In 1933, Dayton Daily News newspaper photographer Myron Scott of Dayton, Ohio had covered a race of boy-built cars in his home community and was so taken with the idea that he acquired rights to the event; the national-scale Soap Box Derby grew out of this idea. In 1934, Scott had managed to persuade fifty cities across the United States to hold soap box car races and send a champion each to Dayton for a major race, later held in Akron. Today's soapbox racing is still about first to the stripe, however, soapbox cars in recent years have hit speeds in the 50's. Thus, the gravity racers were born. Todays soapbox derby cars have come light years in design and inprovements and even have spawned an extreme class.
The Gravity Formula One Cars
In September, 1990, Hickey and a friend, Don Baumea, started tinkering with the idea of new type of race car. Borrowing from go-cart technology and bobsled design, the 33-year-old Hickey created Gravity Formula One--a motorless race car with the looks of a Grand Prix racer but without the deafening engine roar. Gravity Formula 1 was born and Hickey promoted a small racing series. Hickey was series champion numerous years. The GF1 racing series would end in 2006. Now, the cars now are highly sought after as collectibles by the gravity world. Very few are known to remain in existence. Although not designed as a flat out speed machine, in 2014 the machine proved it might be just that. Southern Californian speed merchant, Donnie Schoettler (USA) had purchased a Hickey GF1 car in early 2014, After updating the steering and chassis and some testing, that summer, Fast Donnie Schoettler took his Atom Splitter out and put up a mind boggling 88 mph reading on his onboard GPS that day in the Sierra's! Schoettler had just become a major player in the gravity speed game along with becoming the world's fastest (unofficial) gravity car. Schoettler's pass also proved that Hickey and Baumea knew exactly how to build a wicked fast gravity machine. A side note , Roger Hickey had claimed to have been clocked at 91.547 mph in a GF1 car, however, no documentation has ever been submitted. In 2016, Fast Donnie would drive his GF1 car over 100 mph at the L'Ultime Descente in Canada.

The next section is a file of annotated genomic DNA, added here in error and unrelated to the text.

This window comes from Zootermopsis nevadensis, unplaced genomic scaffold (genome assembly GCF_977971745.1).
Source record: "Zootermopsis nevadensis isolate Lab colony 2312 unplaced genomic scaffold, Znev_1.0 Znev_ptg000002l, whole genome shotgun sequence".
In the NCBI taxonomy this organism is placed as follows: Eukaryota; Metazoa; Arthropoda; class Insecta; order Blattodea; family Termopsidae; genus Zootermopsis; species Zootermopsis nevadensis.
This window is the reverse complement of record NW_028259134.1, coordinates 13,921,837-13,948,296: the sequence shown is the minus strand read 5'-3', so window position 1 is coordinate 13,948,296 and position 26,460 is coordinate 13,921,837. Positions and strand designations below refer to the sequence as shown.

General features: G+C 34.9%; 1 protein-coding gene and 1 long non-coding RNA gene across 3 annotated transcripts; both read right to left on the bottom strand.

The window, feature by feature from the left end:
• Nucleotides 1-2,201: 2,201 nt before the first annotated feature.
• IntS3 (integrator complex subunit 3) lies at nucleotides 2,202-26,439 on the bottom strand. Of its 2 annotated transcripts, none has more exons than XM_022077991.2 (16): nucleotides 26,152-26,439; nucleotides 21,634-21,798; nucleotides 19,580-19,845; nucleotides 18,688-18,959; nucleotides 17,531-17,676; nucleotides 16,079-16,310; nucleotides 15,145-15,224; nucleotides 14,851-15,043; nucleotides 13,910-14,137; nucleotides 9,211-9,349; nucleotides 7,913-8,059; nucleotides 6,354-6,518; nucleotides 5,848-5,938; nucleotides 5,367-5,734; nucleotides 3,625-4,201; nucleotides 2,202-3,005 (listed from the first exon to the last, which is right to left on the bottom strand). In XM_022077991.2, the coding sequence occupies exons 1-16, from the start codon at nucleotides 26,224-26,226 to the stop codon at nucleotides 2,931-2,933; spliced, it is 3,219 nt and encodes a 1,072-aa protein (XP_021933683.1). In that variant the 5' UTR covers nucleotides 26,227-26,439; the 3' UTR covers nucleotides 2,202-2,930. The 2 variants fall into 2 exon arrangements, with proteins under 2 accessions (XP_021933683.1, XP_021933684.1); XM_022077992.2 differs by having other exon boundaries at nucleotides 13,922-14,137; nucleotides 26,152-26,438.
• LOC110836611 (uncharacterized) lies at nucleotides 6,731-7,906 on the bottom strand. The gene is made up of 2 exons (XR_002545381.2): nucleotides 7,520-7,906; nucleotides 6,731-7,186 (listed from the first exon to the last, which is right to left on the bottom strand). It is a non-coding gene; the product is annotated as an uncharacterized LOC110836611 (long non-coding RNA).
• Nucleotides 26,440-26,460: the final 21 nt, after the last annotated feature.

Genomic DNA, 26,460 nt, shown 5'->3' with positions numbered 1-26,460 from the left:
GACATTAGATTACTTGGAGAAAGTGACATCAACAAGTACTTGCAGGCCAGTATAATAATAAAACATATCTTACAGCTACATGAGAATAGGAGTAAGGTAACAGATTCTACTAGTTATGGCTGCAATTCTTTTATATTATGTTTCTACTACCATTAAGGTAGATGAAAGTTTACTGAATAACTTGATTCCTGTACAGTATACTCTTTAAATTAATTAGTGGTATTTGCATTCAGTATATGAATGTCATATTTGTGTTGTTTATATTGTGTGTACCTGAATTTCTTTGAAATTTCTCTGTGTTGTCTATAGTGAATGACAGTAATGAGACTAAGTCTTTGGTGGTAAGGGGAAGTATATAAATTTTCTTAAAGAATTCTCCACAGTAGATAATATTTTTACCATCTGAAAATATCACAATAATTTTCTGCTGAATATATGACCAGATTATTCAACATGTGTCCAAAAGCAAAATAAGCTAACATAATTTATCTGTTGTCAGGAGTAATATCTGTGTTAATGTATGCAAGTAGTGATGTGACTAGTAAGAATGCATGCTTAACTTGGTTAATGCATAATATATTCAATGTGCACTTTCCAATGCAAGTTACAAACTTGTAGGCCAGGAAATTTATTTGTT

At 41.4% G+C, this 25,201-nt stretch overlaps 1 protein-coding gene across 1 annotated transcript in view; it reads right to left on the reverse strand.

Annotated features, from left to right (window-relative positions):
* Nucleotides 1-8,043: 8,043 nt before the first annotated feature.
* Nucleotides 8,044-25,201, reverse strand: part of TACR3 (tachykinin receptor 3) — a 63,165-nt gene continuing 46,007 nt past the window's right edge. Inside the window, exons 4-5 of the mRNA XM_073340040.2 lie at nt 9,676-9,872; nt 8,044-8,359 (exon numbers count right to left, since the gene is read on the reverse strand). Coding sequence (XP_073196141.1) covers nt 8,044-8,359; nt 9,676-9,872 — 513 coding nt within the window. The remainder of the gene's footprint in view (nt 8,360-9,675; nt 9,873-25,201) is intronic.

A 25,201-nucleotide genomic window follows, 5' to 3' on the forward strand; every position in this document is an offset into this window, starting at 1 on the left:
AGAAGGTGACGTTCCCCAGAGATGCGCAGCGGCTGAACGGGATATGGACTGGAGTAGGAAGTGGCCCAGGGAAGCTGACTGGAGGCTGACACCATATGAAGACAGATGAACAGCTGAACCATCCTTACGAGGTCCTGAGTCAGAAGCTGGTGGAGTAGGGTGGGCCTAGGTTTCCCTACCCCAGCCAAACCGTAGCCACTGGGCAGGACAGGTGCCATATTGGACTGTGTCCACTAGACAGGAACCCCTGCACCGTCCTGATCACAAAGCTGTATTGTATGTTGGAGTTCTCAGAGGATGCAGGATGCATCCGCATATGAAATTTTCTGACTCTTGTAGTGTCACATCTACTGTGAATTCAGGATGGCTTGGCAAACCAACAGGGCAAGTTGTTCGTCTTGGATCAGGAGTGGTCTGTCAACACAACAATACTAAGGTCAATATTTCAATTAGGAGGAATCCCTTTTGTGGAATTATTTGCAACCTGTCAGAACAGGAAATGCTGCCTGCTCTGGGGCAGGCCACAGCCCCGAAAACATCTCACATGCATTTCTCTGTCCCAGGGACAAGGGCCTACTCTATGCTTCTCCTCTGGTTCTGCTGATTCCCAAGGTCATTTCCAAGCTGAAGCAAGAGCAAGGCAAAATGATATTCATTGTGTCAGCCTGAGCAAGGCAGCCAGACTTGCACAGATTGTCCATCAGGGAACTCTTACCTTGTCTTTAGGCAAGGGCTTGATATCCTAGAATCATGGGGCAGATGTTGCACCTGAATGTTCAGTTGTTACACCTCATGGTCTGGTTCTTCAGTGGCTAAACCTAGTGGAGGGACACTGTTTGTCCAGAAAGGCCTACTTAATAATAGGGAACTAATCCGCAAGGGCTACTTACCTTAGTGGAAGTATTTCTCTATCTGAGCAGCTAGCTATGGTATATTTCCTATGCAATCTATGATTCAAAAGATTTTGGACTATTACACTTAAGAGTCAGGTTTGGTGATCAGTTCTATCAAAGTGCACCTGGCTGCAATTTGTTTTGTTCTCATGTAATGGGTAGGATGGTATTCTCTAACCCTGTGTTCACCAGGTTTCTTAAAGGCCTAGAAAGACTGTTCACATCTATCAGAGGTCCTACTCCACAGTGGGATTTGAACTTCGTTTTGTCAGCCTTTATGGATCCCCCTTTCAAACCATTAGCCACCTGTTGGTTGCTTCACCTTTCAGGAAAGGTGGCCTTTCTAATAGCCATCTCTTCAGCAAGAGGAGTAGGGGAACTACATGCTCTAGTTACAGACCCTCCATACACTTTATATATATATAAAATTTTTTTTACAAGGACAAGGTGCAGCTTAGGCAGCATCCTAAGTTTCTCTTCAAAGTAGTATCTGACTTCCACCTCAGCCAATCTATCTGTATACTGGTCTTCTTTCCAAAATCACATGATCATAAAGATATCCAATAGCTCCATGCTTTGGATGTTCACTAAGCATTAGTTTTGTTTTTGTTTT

Xtreme Gravity Racing Series
In 2000, the Xtreme Gravity Racing Series was started in Southern California. By 2006, the series had corporate involvement along with the automotive industry and design sponsorship. Major automotive companies spent thousands on research and development. Cars like Nissan, Volvo, and many others were absolutely phenomenal in design and execution. Still, the runs were only timed. However radar guns showed one car had a brush with 60 mph. To the dismay of the gravity scene, the cars were never really taken out to a big bad hill where they could stretch their legs and show their true performance. Sadly, the cars were auctioned off at Barrett/Jackson never to be see in public again. One of the cars, the 2005 Bentley Zen-Green, sold for $68,200. Below are just a few that competed in the XGR Series.
The Gravity Car Speed Racing Scene
In the UK, gravity racer derbies had recently become more popular, brought to the masses by large events such as the Red Bull races and a race that was held between 2000 and 2004 at the Goodwood Festival of Speed. Now, many small hilly communities organized their own races, such as the Catterline Cartie Challenge in Scotland and the Belchford Downhill Challenge in Lincolnshire, and there are now several dozen known races across the UK. Gravity car road racing has been going on throughout the world for quite some time. 50 and 60 mph speeds were considered fast during the turn of the century. For the most part, events are about elapsed time or duals to see who is first to cross the stripe at the bottom. There had never really been any emphasis on strictly MPH recordings. Nobody had really made it a point to up the speed until 2011. Stephen Thomas of the UK, while piloting his beautiful C12 missile, had touched 70 mph at the 2011 Caingorm gravity road race that was quite impressive. Throughout the rest a the world, gravity road race groups such as, A.I.G.R.F., M.I.S.F.I.T.S., N.U.D.R.S., and others were running race series throughout the year. Steve Weem's S.U.C.K.E.R. group ran the fastest road racing series in the world, with speeds in the 70's commonplace and several courses producing big numbers in the 80's.